I mentioned that 36” × 52” is a standard crib quilt measurement, however, the size of your crib mattress can vary depending on the brand. What you want to do in such a case is to measure the length and width of your baby’s mattress and add 4” to the quilt.
What Is The Best Quilt Size For Your Baby?
I’m going to section this into two categories: one about age and the other about purpose. However, remember that the best quilt size for your baby is relative.
This is a major factor when deciding the size of your baby quilt. You typically never want a quilt that’s too large, especially in the first few weeks of your baby’s life.
The quilt size chart I gave earlier will be of great help when picking the right size for your little one, but here it is again, just in case:
- You want to get 30” × 30” or a 30” × 40” quilt for a newborn or premature baby. You may even need to go a little lower for preemies. Something like 25” × 30” would be just fine.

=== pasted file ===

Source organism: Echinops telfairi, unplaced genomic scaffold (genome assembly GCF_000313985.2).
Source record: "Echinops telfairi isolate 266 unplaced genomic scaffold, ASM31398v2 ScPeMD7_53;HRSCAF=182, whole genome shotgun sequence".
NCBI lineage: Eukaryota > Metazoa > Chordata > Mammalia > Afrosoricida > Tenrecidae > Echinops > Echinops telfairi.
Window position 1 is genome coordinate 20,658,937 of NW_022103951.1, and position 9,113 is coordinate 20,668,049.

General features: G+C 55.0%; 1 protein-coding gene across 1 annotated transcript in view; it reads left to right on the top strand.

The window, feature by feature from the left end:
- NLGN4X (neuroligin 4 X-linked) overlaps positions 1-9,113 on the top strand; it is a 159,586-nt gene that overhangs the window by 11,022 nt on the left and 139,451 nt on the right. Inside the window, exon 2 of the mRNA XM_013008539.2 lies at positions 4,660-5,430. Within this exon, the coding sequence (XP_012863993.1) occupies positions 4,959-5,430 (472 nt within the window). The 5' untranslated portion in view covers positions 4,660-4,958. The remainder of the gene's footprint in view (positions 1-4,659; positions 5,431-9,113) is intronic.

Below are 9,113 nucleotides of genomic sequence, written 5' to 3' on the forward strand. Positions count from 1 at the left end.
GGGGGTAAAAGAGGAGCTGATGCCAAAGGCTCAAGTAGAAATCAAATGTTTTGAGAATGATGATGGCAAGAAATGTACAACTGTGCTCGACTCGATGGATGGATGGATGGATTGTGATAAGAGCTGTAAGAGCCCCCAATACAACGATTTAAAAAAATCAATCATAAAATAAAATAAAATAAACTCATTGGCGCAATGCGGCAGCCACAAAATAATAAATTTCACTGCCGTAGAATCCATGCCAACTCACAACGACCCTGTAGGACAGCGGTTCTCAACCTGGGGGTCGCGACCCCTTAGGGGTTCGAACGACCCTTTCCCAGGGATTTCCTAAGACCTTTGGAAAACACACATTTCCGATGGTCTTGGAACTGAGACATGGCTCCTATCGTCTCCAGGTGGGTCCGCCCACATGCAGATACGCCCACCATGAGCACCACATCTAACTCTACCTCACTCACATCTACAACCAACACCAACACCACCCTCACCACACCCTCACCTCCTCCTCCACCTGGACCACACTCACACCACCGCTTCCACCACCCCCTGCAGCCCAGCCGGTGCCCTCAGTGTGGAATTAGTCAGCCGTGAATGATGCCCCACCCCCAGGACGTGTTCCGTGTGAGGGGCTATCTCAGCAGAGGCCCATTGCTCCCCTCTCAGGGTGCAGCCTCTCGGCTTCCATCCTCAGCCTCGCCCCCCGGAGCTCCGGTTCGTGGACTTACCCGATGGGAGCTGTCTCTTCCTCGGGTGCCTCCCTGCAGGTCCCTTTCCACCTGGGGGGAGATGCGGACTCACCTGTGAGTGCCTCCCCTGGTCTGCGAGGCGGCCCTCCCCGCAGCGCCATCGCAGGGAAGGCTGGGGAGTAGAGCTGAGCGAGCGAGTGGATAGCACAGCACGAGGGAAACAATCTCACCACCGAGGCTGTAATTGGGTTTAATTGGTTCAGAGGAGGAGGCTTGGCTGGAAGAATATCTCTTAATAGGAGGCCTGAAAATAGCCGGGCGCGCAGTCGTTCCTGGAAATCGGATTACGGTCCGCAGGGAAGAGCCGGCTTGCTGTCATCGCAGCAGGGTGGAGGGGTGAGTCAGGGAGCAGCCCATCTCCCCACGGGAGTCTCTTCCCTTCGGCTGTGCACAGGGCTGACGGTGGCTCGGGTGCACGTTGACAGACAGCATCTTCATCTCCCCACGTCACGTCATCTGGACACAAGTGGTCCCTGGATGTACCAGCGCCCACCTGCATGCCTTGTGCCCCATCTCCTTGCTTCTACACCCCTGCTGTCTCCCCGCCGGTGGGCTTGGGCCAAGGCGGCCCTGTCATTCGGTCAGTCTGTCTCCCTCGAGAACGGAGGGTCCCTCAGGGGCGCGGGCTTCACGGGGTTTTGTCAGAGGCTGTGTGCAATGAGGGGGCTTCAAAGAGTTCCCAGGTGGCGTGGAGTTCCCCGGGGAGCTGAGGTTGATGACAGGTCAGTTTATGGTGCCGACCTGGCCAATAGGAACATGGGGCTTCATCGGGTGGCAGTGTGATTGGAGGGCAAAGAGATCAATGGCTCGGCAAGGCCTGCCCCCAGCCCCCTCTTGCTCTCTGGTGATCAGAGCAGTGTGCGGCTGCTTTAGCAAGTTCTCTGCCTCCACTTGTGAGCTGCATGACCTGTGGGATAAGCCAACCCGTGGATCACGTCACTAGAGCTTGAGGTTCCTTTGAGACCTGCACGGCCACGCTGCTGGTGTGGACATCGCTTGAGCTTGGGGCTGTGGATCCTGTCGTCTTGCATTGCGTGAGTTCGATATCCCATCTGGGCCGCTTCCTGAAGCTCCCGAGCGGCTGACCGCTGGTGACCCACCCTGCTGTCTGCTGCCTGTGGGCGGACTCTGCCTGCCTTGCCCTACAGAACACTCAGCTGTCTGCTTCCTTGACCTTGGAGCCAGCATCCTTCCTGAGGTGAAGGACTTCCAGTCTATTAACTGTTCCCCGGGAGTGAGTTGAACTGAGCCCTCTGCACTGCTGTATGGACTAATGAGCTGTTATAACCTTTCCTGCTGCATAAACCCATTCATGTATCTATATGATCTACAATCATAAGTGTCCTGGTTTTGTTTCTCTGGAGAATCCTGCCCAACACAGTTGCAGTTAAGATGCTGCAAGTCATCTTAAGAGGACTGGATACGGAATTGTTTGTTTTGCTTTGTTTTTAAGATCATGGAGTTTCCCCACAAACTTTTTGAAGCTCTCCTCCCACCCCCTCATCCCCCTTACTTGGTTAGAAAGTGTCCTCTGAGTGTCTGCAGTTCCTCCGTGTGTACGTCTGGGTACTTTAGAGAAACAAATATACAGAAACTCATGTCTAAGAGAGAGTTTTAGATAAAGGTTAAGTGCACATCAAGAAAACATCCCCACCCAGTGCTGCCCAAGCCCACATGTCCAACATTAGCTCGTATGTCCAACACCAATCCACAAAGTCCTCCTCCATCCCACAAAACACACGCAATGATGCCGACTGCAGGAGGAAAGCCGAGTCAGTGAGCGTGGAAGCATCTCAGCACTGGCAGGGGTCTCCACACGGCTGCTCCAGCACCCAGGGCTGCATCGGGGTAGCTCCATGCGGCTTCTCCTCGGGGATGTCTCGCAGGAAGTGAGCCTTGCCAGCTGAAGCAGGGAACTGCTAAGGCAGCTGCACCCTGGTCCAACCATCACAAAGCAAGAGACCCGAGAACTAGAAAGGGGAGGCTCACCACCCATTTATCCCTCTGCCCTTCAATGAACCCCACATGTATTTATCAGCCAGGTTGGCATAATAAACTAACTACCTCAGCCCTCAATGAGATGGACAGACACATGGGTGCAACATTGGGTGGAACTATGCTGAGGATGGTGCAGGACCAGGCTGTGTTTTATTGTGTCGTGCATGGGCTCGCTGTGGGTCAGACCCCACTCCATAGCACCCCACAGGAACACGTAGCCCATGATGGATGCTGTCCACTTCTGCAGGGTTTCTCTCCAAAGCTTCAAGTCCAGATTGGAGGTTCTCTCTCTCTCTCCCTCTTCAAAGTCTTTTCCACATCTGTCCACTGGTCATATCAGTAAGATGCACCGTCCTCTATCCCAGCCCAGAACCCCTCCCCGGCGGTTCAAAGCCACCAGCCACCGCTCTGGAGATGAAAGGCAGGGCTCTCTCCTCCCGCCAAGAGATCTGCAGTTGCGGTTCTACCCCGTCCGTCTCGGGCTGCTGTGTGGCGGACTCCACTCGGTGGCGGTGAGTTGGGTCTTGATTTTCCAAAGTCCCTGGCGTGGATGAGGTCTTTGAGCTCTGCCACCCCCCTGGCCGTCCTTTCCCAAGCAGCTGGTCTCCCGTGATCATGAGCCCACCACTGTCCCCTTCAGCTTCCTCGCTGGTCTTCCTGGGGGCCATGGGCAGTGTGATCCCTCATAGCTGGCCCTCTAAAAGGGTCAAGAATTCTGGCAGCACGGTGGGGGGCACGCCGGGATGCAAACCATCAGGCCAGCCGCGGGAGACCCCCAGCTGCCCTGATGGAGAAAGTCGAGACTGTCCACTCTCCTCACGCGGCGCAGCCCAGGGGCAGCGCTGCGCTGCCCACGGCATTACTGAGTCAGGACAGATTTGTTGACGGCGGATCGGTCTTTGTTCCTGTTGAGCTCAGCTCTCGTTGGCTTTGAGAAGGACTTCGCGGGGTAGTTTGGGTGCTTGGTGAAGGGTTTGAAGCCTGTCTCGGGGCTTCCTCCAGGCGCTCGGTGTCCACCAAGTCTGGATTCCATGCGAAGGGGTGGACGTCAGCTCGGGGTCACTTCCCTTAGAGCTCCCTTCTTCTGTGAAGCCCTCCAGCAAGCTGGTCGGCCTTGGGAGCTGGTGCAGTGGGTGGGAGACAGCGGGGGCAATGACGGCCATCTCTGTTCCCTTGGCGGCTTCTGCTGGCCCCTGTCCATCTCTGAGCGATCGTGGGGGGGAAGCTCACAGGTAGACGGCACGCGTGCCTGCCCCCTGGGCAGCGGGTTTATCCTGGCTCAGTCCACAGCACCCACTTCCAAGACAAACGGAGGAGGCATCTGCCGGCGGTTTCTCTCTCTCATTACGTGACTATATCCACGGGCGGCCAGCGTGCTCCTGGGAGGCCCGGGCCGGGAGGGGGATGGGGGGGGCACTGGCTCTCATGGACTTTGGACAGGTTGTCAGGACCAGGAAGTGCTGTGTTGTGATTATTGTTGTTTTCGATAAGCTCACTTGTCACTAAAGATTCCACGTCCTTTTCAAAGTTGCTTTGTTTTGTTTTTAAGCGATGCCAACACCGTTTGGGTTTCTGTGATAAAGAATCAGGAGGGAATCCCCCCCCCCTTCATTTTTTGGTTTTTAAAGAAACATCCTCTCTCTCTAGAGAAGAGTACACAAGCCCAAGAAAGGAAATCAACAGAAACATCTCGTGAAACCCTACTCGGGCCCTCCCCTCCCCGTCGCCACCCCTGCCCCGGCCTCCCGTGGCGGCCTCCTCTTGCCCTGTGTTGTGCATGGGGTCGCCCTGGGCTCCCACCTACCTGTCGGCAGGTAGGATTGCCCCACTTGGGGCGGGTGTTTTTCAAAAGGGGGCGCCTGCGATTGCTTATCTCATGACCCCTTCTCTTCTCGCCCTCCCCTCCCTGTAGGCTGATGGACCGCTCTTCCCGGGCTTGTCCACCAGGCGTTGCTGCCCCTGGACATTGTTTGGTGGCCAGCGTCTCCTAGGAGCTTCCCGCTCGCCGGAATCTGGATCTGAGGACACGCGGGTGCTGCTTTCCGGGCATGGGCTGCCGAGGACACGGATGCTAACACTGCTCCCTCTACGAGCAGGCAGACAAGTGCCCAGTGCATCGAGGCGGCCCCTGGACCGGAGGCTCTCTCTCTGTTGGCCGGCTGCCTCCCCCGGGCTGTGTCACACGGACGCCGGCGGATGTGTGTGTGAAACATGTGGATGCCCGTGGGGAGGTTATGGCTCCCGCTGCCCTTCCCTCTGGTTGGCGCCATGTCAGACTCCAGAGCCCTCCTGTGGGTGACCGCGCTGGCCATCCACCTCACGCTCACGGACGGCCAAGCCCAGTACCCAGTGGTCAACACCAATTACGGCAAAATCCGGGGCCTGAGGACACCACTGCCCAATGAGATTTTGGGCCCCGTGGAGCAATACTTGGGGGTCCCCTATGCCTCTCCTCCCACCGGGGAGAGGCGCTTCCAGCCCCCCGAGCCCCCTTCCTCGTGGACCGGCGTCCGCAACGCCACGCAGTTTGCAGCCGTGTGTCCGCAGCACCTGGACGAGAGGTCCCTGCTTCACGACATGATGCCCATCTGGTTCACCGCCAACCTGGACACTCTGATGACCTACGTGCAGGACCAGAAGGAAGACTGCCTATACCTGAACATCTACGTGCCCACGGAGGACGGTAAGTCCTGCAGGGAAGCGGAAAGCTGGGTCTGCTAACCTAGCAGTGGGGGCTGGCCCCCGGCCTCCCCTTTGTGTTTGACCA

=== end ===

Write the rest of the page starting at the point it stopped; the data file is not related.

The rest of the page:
- When your child is a toddler, you will need to purchase a larger size quilt. You’ll probably need to start with a 36” × 52” quilt for your small toddler and then move up to as much as 70” × 90” when they grow bigger.
This starts right from the drive from the hospital. Do you want to use them in a car for long journeys? Or have them on the floor during playtime? This will greatly affect whether or not a particular size is perfect for your little one.
So let’s start at home:
- Bassinet, crib, or play yard: The method I mentioned earlier for crib mattresses will also work for this. Measure the bassinet of your sleeping station and make the quilt according to that.
Never have your baby sleep with a quilt, though, as it increases the risk of sudden infant death syndrome.(1)(2)
- Cuddle time: The lap or throw measurement comes into play here. From a parent to a parent, I’m pretty sure we all crave some quality skin-to-skin time with our babies, and you can’t blame us; they just look so cuddly.
So you can go with the standard measurement of 46” × 60” or higher, depending on what’s comfortable for you and your baby.